Taking a long-term perspective, we believe that adequate measurement of subjective quality of life among persons with severe and persistent mental illness is still very much a work in progress. Despite the seminal step by Lehman (8) in the 1980s to introduce theoretical considerations based on the work of Campbell, Converse, and Rodgers (36) and Andrews and Withey (30), theory concerning subjective quality of life among persons with mental illness remains poorly developed (10,37). In addition, little is known about the predictors of life satisfaction among persons with serious mental illness (37). Measures such as the Satisfaction With Life scale's self and present life subscale can be used to advance conceptual understanding by serving as a dependent variable in exploratory or theory-testing studies aimed at increasing our understanding of the variables that contribute to subjective quality of life among persons with severe mental illnesses (38,39).
The times indeed appear ripe for advancement. Investigators such as Rosenfield (38), Angermeyer and Kilian (40), and Barry (37) are putting forth more sophisticated models of the factors that contribute to and mediate perceived quality of life among persons with long-term mental illness. It is important to note that consumers are speaking out about what matters most to them. New variables are being emphasized, including empowerment and self-determination, a sense of control and ability to manage one's symptoms, a sense of meaning and purpose, a sense of hope, a feeling of being part of the community, and a positive sense of self (7,32,33,41). These developments are exciting and important, leading us to predict that in a decade or so, the content of measures to assess subjective quality of life among mental health consumers will be quite different from that of the measures that currently exist.
The authors thank the Mendota Mental Health Institute and the State of Wisconsin Division of Health and Family Services for their long-term support of Mendota's Program of Assertive Community Treatment (PACT). The Satisfaction with Life Scale was developed for use in the evaluation of Mendota's PACT program in Madison, Wisconsin, where the Wisconsin sample data in the analyses reported here were collected.
Dr. Test and Dr. Greenberg are affiliated with the School of Social Work at the University of Wisconsin-Madison, 1350 University Avenue, Madison, Wisconsin 53706 (e-mail, email@example.com). Dr. Greenberg is also with the Waisman Center at the University of Wisconsin. Dr. Long is with the research methodology program of the department of educational psychology at the University of Minnesota in Minneapolis. Dr. Brekke is with the School of Social Work at the University of Southern California in Los Angeles. Ms. Senn Burke is with the program of assertive community treatment at Mendota Mental Health Institute in Madison, Wisconsin.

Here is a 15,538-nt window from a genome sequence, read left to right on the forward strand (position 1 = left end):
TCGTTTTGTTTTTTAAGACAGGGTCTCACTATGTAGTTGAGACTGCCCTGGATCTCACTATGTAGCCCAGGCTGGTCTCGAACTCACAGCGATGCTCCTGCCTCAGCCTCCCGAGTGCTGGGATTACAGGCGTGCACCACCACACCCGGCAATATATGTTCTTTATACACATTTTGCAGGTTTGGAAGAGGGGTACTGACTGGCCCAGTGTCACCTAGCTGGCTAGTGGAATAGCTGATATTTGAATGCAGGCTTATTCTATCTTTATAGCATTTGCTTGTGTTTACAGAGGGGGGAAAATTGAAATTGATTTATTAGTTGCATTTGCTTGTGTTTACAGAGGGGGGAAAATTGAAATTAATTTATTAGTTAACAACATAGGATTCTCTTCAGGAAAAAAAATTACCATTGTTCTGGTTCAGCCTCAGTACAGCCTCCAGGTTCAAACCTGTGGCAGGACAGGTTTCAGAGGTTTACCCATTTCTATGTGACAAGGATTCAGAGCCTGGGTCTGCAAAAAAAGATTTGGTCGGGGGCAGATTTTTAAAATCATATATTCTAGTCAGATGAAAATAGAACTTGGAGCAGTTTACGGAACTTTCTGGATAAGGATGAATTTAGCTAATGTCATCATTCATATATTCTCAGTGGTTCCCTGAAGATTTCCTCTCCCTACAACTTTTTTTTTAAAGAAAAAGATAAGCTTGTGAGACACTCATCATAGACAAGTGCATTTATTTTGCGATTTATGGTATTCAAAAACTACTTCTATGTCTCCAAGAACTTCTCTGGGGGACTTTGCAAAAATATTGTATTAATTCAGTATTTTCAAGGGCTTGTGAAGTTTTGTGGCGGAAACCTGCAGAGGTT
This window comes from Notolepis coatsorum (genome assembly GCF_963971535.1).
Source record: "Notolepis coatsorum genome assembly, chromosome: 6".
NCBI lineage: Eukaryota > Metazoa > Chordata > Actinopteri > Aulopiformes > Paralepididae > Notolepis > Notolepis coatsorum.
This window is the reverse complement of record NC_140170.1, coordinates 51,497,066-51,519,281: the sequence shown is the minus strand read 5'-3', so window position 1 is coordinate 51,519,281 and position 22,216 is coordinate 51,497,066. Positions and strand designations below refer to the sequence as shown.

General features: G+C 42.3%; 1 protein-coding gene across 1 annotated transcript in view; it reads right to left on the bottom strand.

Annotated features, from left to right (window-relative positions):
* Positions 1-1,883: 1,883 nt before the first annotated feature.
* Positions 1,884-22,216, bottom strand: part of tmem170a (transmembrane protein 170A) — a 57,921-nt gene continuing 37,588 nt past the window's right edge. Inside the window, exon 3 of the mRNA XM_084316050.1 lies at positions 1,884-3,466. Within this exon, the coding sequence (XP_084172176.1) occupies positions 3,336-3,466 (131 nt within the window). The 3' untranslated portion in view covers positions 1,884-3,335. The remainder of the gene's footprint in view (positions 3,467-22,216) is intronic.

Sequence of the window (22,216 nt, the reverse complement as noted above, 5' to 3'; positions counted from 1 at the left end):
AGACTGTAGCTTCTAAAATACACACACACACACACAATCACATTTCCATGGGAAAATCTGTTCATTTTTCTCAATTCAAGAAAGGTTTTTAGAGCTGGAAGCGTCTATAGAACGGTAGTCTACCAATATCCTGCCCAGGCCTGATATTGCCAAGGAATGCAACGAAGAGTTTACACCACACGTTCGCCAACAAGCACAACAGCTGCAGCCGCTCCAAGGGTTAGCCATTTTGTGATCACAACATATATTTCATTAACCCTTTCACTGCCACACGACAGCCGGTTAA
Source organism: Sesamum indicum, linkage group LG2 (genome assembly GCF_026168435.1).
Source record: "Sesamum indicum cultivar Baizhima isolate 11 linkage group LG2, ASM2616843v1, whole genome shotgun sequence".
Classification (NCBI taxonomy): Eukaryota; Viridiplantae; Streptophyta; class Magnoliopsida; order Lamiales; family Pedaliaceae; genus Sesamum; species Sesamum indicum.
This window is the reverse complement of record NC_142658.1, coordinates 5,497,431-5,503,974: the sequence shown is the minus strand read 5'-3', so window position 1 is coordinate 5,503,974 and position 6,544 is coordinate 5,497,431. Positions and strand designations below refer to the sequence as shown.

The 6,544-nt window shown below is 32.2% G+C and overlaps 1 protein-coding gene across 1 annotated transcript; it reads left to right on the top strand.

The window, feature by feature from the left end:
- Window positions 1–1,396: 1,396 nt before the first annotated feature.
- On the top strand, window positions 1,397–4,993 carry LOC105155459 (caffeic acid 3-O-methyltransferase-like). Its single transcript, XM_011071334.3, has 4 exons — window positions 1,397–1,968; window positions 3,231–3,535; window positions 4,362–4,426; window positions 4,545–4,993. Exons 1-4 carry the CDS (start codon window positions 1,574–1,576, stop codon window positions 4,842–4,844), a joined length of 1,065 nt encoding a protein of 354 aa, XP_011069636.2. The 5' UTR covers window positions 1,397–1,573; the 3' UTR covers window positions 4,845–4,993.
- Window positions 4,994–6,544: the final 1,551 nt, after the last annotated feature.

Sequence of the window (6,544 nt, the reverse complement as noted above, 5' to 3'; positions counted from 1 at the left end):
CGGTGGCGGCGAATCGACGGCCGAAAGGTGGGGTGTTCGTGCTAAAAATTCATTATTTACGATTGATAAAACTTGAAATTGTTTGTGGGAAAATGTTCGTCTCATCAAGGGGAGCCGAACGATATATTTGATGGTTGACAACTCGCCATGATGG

Demographic characteristics of adults with schizophrenia and schizophrenia-related disorders receiving community treatment at three sites in a study of the construct validity of the Satisfaction With Life scalea
a The dates of data collection were 1990 to 1995 for Los Angeles site 1, 1995 to 2000 for Los Angeles site 2, and 1978 to 1986 for Wisconsin.
Mean scores on items of the 18-item Satisfaction With Life scale of the 484 adults with schizophrenia and schizophrenia-related disorders in the combined Los Angeles and Wisconsin samples and standardized factor loadings from a confirmatory factor analysis of the hypothesized four-domain structure of the scale using the combined samplea
a Data were from consumers at two sites in Los Angeles (N=166 and N=172, respectively) and one in Wisconsin (N=146). For all but item 17, the Likert response options, scored 0 to 4, were not at all, very little, average or OK, a lot, and a great deal. For item 17, the response options, scored 0 to 4, were definitely no, somewhat, average, a lot, and definitely yes.
Pearson product-moment correlations of factors from a confirmatory factor analysis of the hypothesized four-domain structure of the 18-item Satisfaction With Life scale
Pearson product-moment correlation between Satisfaction With Life subscale scores and measures of affective symptoms and symmetrical social relationships at study entry and 12- and 24-month follow-ups among adults with schizophrenia and schizophrenia-related disorders receiving community treatment at the Wisconsin study site
Scores on the Satisfaction With Life subscales of adults with schizophrenia and schizophrenia-related disorders receiving community treatment at the Wisconsin study site, by living situation and employment situation at study entry and at 12- and 24-month follow-upsa
a Results were controlled for affective symptoms, measured with the Brief Psychiatric Rating Scale (BPRS). Differences in scores were analyzed by analysis of covariance, with BPRS affective symptom scores as a covariate. The possible range for mean scores is 0 to 4.